6 Phase 1 Netgear Router Setup
Jon Foster edited this page 1 year ago

Phase 1 - Netgear Router Setup Recipe

Ingredients:

  • 1x Netgear WiFi + router appliance
  • 1x Shibby Tomato firmware for the Netgear.
  • 1x USB HDD/SSD for the Netgear (optional, for backup)
  • Another Linux host (workstation, server, SBC, ...) running a SyslogD with remote access enabled.

Directions:

I’ve become a fan of the Netgear router line. If you buy the “open source” approved versions, Netgear actually encourages customizing the firmware or loading a completely different OS. They have a website for tinkerers to exchange tips and firmware loads @ MyOpenRouter.com. I fell in love With Shibby’s Tomato firmware because its packed with some seriously useful networking features, clean, compact, well thought out with some very simple but powerful add-ons for the Linux aware user. I can almost do everything with it I could do with a PC running Linux.

To get access to the necessary data from my Netgear I’m going to ask dnsmasq to log the DNS queries. I’m then going to add iptables rules to log brief information about connections being made. This is the same things I’d setup with a standard Linux computer. Lastly I will setup remote logging via syslogd from the Netgear to another Linux box with more resources. But I also setup logging to an attached hard drive as a backup. It could have also been a primary source of data by either sharing the disk or accessing it over SSH.

OK. The dnsmasq setup is accomplished in the “advanced | DHCP/DNS” settings of the Tomato control panel. The part that matters looks like this:
DNSmasq settings

I circled the section that I changed. The logging option is not directly supported by the GUI but since Tomato allows me to pass any valid dnsmasq config file settings I’m able to make the necessary settings. log-queries is what I need. But the highlighted, rem’d out section has some other settings that could be helpful. The big one is log-facility which would allow us to specify the locally attached HDD as a destination. But since I want the iptables data too and it gets logged to syslogd and I want to hand it off to another machine for processing I want all logs to go through syslogd. In this scenario the log-facility could still be used to change the “service name” and “level” see man 3 syslog on any Linux machine or on-line references for explanations of those.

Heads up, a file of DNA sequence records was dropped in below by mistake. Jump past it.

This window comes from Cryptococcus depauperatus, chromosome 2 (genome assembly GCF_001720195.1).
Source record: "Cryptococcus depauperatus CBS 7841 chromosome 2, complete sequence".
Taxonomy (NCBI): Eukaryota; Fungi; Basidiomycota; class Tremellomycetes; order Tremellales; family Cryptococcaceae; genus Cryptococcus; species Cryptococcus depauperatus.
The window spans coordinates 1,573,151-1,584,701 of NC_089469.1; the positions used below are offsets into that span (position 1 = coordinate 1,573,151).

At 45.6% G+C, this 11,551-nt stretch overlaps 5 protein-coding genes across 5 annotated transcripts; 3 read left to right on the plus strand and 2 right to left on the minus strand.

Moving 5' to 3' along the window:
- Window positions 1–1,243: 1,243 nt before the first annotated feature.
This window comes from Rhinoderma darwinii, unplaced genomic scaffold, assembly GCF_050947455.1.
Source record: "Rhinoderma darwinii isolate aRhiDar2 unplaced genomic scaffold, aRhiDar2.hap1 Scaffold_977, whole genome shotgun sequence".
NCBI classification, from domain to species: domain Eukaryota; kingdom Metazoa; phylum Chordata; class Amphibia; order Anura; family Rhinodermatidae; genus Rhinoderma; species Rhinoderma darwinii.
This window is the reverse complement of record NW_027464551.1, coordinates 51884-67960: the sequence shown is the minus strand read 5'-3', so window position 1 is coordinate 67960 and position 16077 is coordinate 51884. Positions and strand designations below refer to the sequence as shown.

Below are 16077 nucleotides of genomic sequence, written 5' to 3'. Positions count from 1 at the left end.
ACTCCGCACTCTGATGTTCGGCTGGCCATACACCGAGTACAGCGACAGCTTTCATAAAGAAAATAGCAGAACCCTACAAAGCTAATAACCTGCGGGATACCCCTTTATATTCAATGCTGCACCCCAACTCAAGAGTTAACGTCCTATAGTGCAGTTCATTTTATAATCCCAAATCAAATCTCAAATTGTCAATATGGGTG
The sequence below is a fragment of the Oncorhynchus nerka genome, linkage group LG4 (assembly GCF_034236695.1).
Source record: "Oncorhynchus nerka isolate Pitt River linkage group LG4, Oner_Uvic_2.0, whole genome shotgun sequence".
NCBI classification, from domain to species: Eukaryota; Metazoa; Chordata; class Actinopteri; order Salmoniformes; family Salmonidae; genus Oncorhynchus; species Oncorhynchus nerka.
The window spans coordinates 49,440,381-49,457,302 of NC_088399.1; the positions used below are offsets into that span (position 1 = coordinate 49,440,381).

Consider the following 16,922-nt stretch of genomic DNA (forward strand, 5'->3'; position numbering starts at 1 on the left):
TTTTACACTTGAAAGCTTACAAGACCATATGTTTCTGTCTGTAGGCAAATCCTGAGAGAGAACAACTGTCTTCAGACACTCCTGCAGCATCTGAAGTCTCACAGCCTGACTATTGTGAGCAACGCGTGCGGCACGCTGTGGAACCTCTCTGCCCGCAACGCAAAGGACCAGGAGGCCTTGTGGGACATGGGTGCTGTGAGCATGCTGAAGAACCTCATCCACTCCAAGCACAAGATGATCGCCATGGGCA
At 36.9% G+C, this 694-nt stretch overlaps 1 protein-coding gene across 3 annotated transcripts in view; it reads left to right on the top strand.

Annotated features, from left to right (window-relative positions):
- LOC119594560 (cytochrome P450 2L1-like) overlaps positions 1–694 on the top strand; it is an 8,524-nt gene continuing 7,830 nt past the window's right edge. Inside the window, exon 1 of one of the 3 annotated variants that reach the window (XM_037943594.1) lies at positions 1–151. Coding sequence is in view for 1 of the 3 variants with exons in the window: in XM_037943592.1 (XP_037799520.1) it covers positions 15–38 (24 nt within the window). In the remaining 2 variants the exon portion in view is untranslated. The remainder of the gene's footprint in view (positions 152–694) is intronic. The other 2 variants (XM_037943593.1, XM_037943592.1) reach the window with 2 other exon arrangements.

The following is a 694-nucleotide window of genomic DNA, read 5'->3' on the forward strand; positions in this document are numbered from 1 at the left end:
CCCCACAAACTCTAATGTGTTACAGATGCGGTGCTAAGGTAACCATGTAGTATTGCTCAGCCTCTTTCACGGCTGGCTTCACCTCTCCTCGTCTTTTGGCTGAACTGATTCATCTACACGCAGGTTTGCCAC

NOTE: I noticed when I ssh’d to the router last, that the log-async option is enabled internally and not needed to be set here. This option is what it sounds like.

Tomato made the iptables part of the setup stupid-simple. Go to the “administration | logging” settings and everything I needed to change was right there:
Tomato SyslogD settings

Obviously you need to turn on logging to begin with, which is the log internally setting. Since I’ve chosen to put the local log on a USB attached HDD, instead of writing to the internal RAM disk, I increased the max size.... I set the custom log file... and log to remote... settings accordingly. The IP address and port need to point to a machine open to receive logs. After that I then set the connection logging settings to both. That’s probably self explanatory.

As far as the server receiving the syslog data: this can get complicated due to the number of different log daemons out there and the varying ways to configure them. Throw in the many different distributions and there is an impossible number of variables to address. You’ll have to check for guidance from your distribution. I use Devuan (a Debian derivative) with the inetutils-syslogd package. I may change the logger now that I’m doing something more extravagant with logging. I set the -r switch in the /etc/default/inetutils-syslogd config file and made sure the appropriate firewall hole is there to receive log lines from the Netgear router.